An experimental documentary epic, Mr. Zhang Believes recounts 30 years of China’s 20th-century history through the story of Mr. Zhang Xianchi and the interacting forms of theatrical fiction and autobiography. Read More »
Toilets Not Temples, a film by David Leonard and Will Benedict, mixes different styles of narrative storytelling such as live journal (rehearsing the breaking news over and over again), news anchor (reporting on catastrophes as if the reporter was reading lottery numbers), and rap video (does anyone ever listen to the lyrics?), only to mention the most important ones. These are wrapped in a (post)apocalyptic film narrative. A narrative that, despite the dominant trend in feature films that must have an end-of-times scenario, finishes with a five-minute scene of a jubilant crowd somewhere in India—celebrating the end of food shortage and the volunteers’ (who fall from the sky) success in containing a spread of giant rats. Read More »
Gulyabani is an entity, a ghoul, an outsider. She’s the restless spirit of a desolate and lonely place. Fethiye Sessiz, a notorious clairvoyant from Izmir in 1970s and 1980s, remembers fractions of her survival from abuse, kidnappings and violence. Recounting the events of her childhood through her diary and letters to her estranged son, Gulyabani recollects the emotional landscape in the most violent period of post-Republic Turkey, where the memory of the future and fragments of the past come together at once. (IMDb) Read More »
As the most southern island off the coast of Italy, Lampedusa is relatively close to Africa. This is where Zakaria got stranded – a Somali journalist who fled his country because of the war. He escaped that, but on Lampedusa he wrestles with fears and existential questions. Here he meets Giulia, an ageing woman facing a personal crisis on the same island. Together and separately, they try to get a grip on life. Read More »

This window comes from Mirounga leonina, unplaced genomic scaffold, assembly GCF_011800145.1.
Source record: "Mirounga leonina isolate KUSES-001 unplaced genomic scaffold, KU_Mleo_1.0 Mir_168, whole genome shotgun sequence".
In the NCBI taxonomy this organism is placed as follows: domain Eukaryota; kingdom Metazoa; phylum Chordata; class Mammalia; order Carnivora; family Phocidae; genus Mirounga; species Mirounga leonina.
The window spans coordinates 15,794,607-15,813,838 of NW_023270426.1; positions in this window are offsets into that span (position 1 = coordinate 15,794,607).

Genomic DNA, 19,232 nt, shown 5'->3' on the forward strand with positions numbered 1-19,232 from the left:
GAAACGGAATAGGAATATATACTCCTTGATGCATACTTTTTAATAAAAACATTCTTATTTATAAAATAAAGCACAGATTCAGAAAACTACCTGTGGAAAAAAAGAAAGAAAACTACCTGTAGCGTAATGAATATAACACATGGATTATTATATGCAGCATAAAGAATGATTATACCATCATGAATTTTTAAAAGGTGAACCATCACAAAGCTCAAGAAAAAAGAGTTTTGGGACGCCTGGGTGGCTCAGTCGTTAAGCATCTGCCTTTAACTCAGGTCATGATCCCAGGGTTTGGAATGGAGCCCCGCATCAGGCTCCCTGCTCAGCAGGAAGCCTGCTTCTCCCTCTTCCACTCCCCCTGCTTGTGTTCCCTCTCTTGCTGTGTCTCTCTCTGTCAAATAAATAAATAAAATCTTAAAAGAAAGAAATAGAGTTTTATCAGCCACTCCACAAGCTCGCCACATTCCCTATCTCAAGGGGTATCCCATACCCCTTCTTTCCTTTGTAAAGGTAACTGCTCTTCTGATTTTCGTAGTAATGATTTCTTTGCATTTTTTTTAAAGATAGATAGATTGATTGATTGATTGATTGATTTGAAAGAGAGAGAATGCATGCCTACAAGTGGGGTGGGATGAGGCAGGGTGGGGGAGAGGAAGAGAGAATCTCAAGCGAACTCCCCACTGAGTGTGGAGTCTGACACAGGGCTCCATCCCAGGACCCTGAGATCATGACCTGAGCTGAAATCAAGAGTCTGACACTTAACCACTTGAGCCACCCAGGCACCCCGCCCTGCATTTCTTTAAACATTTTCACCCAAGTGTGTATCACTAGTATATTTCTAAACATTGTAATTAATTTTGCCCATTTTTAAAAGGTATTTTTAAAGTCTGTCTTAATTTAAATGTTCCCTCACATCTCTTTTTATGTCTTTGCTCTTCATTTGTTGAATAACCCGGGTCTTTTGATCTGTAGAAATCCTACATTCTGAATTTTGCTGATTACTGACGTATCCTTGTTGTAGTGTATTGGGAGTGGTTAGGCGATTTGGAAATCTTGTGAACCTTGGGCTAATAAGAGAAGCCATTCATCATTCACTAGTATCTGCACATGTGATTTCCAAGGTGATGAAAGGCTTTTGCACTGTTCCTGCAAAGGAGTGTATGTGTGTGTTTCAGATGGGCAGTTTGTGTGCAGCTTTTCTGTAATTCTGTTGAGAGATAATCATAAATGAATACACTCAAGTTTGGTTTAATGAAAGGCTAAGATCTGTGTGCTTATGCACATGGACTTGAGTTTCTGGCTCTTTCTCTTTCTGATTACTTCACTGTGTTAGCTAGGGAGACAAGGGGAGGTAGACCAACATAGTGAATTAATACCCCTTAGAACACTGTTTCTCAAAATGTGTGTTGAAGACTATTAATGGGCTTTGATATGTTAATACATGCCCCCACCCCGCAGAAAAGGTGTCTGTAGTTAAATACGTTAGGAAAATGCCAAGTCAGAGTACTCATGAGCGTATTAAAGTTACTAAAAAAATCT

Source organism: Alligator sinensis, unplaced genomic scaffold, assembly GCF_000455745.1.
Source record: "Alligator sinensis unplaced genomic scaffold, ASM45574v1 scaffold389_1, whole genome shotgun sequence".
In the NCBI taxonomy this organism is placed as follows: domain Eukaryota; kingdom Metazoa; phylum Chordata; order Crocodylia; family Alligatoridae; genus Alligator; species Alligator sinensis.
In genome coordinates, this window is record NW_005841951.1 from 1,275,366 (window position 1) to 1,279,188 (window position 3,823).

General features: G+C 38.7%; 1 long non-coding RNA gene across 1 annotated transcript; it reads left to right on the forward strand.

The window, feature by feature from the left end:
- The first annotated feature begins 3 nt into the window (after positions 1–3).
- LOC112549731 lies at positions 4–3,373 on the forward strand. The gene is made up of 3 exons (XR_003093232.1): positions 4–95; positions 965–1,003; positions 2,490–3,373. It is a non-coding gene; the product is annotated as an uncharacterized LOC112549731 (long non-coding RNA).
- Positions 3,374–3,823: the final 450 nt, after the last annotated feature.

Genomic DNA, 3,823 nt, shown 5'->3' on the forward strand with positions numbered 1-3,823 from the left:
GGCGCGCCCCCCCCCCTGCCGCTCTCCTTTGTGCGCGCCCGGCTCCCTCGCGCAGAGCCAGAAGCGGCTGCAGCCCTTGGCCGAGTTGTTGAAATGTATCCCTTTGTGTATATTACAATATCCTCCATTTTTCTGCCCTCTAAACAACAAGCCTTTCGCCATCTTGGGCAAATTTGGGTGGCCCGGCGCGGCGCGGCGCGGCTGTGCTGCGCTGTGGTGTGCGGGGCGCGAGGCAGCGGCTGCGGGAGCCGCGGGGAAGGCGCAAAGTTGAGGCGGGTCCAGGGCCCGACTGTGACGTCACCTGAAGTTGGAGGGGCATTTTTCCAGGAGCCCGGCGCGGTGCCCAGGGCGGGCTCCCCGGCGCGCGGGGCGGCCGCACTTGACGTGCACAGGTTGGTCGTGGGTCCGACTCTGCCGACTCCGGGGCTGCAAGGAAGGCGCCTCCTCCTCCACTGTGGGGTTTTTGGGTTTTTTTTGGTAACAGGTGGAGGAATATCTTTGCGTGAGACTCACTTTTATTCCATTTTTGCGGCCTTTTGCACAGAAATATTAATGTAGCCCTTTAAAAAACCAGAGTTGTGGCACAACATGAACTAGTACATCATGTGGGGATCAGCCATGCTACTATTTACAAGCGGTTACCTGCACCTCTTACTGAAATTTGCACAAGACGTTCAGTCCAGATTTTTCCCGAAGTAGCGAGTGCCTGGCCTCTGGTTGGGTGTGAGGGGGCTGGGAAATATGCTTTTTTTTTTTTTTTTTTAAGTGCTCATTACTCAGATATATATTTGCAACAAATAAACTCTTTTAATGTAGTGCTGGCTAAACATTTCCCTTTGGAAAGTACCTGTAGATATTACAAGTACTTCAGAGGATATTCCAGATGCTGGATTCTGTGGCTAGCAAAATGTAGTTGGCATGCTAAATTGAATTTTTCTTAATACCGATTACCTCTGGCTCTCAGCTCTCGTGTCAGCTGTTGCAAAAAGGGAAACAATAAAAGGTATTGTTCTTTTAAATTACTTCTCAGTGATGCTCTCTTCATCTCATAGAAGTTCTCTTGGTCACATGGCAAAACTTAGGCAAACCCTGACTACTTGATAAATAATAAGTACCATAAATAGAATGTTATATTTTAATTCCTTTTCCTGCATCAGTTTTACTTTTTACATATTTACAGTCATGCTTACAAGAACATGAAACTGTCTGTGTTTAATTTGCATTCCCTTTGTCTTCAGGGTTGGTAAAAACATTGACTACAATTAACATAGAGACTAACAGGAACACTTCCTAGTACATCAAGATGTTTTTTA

Austrian experimental documentary maker Peter Schreiner undertakes a psychoanalytic quest for human existence. It’s a cross between Freud and Sartre, magical and minimalist, as long as you dare.
Two wrinkled lovers, marked by life, expose their deepest inner emotions. Giuliana compares the vaults of her spirit with closed doors that you ‘have to open cautiously’. ‘But,’ Christian wonders, ‘does that make you happier?’ They talk slowly and calmly, looking for the right words for their inner demons. It all comes down to reason and feeling and where the two meet. About reality that looks both familiar and alienating. Read More »
A couple equipped with digital cameras travels by the Trans-Siberian Train. She (Joana Preiss) is a known actress and a model. He (Bruno Dumont) is a world-famous and valued director who decides for the first time to stand on the other side of a camera. Instead of the picture of the merry couple, the bitter portrait of the relationship that is falling apart emerges from “Siberie”. Bruno and Joana record theirs confessions, doubts, moments of happiness and moments of weakness. They talk about love, desire and art. Austere and endless space of Russia that is seen behind the windows of the train puts their feeling to the test. Read More »
Young people playing and dribbling with a ball, as seen from the ball’s point of view Read More »